Cop28 to shed more light on benefits of sustainability-linked sukuk

Total volume of green Islamic bonds increased by about 50 per cent in the first half of 2023, S&P Global says

Climate finance is a key pillar of the Cop28 summit. EPA
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The issuance of sustainability-linked Islamic bonds, or sukuk, is expanding rapidly, with the coming Cop28 climate summit in the UAE set to highlight more details on the benefits they provide, a report has said.

The total volume of sustainability-linked sukuk increased by about 50 per cent annually in the first half of 2023, S&P Global ratings said in a report on Wednesday.

“We expect to see higher volumes as issuers meet investor demands and core Islamic finance countries seek to reduce their carbon footprints,” it said.

“The upcoming Cop28 in the UAE is expected to shed more light on the opportunities offered by Islamic finance and sukuk to finance initiatives related to the climate transition.”

The market for green and sustainable bonds and sukuk is booming, specifically in GCC economies, as governments in the oil-rich economic bloc push to meet their net-zero commitments.

Total GCC green and sustainable bond and sukuk issuances last year reached a record $8.5 billion from 15 deals, compared with $605 million from six deals in 2021, amid increased participation from banks and government-related entities, data from Bloomberg’s Capital Markets League Tables showed.

The momentum has continued this year.

In May, Majid Al Futtaim Holding, one of Dubai's biggest private sector companies and the Middle East's largest mall operator, raised $500 million through a green sukuk, its fourth in about four years.

The same month, Aldar Investment Properties, the real estate management unit of the emirate’s largest listed developer, Aldar Properties, also raised $500 million through its debut green sukuk to fund acquisitions and meet its sustainability goals.

Dubai Islamic Bank, the UAE’s biggest Sharia-compliant lender by assets, also raised $1 billion from its second sustainable sukuk earlier this year.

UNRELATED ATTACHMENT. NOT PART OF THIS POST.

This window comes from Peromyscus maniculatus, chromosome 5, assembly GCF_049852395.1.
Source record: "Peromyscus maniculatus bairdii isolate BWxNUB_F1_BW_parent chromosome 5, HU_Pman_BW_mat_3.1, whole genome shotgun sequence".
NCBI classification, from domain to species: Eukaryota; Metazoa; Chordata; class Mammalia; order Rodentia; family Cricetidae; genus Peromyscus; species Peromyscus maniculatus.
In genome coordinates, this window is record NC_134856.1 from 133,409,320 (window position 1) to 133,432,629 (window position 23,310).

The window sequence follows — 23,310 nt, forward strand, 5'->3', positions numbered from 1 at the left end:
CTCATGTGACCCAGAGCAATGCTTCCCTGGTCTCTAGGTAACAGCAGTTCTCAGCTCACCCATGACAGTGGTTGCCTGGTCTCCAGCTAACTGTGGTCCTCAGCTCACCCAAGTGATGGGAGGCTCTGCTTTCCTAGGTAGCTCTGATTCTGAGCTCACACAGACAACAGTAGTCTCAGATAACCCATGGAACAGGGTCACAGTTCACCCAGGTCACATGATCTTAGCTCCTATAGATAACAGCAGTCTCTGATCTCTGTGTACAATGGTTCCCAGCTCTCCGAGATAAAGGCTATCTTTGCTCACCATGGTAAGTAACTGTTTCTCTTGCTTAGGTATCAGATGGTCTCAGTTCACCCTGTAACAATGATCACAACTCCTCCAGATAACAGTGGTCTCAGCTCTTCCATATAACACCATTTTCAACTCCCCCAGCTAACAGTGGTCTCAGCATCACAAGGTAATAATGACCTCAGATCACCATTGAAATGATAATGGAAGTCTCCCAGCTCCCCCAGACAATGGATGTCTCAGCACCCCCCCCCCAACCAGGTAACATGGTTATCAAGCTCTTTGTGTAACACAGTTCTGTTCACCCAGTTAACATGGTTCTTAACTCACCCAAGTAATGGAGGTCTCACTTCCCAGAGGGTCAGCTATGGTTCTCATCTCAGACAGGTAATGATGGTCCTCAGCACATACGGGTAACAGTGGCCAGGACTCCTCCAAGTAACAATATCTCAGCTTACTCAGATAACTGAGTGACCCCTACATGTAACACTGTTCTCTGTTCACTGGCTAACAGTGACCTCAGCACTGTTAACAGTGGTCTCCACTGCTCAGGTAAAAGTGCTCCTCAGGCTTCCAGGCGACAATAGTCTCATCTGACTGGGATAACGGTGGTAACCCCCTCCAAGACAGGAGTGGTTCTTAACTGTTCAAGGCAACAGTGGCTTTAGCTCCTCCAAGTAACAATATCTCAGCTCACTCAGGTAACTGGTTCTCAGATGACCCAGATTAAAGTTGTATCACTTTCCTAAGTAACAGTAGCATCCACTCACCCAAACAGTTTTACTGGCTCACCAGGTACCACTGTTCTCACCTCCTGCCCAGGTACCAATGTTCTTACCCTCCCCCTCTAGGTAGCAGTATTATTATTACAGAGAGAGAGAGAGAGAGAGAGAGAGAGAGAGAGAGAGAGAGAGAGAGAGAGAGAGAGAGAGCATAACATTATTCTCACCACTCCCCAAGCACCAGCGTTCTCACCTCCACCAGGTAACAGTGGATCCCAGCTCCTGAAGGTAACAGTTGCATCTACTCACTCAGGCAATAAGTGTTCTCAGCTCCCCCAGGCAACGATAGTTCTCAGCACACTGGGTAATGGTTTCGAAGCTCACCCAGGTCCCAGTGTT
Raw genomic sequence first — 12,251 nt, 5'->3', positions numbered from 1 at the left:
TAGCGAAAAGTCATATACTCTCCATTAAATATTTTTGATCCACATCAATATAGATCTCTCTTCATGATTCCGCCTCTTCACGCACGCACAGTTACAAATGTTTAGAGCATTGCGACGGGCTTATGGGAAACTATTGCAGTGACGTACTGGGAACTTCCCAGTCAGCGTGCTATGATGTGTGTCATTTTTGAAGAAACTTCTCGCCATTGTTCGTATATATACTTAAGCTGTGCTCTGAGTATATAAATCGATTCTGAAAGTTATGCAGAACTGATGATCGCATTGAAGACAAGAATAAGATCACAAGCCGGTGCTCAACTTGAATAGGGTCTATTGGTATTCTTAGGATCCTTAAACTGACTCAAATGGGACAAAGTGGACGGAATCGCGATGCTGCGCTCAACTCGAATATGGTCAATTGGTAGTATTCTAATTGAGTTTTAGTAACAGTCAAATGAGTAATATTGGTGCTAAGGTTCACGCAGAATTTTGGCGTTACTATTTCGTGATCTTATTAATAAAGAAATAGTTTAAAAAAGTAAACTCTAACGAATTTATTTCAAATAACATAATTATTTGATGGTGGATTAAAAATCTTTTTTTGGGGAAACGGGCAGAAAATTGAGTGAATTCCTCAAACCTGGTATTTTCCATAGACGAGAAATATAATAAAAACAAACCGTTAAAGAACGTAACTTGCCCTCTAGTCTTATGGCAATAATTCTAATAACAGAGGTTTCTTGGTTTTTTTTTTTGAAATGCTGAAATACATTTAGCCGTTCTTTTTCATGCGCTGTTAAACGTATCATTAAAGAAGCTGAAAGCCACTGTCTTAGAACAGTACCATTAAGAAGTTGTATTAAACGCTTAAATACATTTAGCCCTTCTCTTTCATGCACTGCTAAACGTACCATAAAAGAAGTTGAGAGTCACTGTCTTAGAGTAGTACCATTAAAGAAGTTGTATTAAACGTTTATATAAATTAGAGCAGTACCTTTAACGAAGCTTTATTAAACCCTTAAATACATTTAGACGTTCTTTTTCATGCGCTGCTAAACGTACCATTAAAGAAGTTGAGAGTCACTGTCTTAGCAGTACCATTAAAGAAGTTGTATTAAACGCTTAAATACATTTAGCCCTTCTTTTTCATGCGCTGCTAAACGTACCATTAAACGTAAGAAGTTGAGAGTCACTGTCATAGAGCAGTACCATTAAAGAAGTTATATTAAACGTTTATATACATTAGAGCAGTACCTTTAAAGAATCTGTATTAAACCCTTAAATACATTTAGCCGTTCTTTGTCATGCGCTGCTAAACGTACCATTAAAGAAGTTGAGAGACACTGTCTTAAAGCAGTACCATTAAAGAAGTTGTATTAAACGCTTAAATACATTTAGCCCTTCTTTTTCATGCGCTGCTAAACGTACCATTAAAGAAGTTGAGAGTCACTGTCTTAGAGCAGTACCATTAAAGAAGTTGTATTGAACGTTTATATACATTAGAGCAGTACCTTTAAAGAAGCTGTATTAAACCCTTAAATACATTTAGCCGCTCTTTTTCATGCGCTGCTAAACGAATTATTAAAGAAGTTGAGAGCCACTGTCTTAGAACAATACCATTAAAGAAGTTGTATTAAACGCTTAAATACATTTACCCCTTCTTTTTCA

In February, Saudi Arabia’s Public Investment Fund raised $5.5 billion through the sale of a green bond, as the kingdom’s sovereign wealth continues to finance or refinance its green investments.

The green bond deal was the PIF’s second in five months after it raised $3 billion in a debut green bond in October last year.

Earlier this month, the Abu Dhabi Global Market also launched a regulatory framework for sustainable finance.

The regulations include rules on sustainability-orientated investment funds, managed portfolios and bonds as well as requirements for environmental, social and governance disclosures by companies based in the financial centre.

“The lack of available, accessible, affordable finance is putting the world’s climate goals and sustainable development at risk and addressing this issue is one of the top priorities of the Cop28 Presidency,” said Dr Sultan Al Jaber, Minister of Industry and Advanced Technology and President-designate of Cop28.

“To make transformational progress, we need to shift gears in mobilising private finance.”

Cop 28 President-designate calls for accessible climate finance

Cop 28 President-designate calls for accessible climate finance

Speaking at the Net-Zero Delivery summit in London in May, Majid Al Suwaidi, director general and special representative of the UAE for the Cop28 presidency, also outlined an agenda to trigger new finance for addressing climate change at the global gathering in November.

Mr Al Suwaidi said the four paths drawn up by the UAE presidency would address the need for trillions of dollars to respond to the threat to the planet.

“First we need to fundamentally reform the international financial institutions,” he said.

“Second is the need to better leverage private sector finance. Third we need to establish well-functioning carbon markets. Fourth we need to unlock finance for innovation.”

Many core Islamic finance countries are enacting strategies to achieve net-zero greenhouse gas emissions, which could imply future growth for green sukuk issuance, S&P Global said in the report.

“We expect to see much more activity in this space as issuers attract global investors' attention and regulators start offering incentives,” it said.

It cited the example of the UAE's Securities and Commodities Authority, which announced in June an exemption from registration fees for companies that list their sustainability-linked bonds or sukuk in the local market during 2023.

“The social aspect of Islamic finance is less visible, but is also relevant as the economic impact of various political and geopolitical shocks continues to hit populations in some countries,” the report said.

“The Islamic Development Bank and the International Committee for Red Cross are reportedly looking at the possibility of using humanitarian sukuk to help deal with crises in their member countries.

“Overall, we expect the contribution of sustainability-linked sukuk to continue increasing over the next few years.”

The report also found that total sukuk issuance in the first half of the year was down by more than 17 per cent to $83.2 billion.

However, issuance of sukuk denominated in foreign currency was up about 9 per cent in the first six months, driven by Saudi Arabia and a few new issuers.

“We anticipate further issuance this year, since some Gulf issuers are already prepared, just waiting for the best launch window,” the report said.

S&P now forecasts that global sukuk issuance will total $160 billion to $170 billion this year, higher than its initial estimate of $150 billion.

Updated: July 13, 2023, 3:30 AM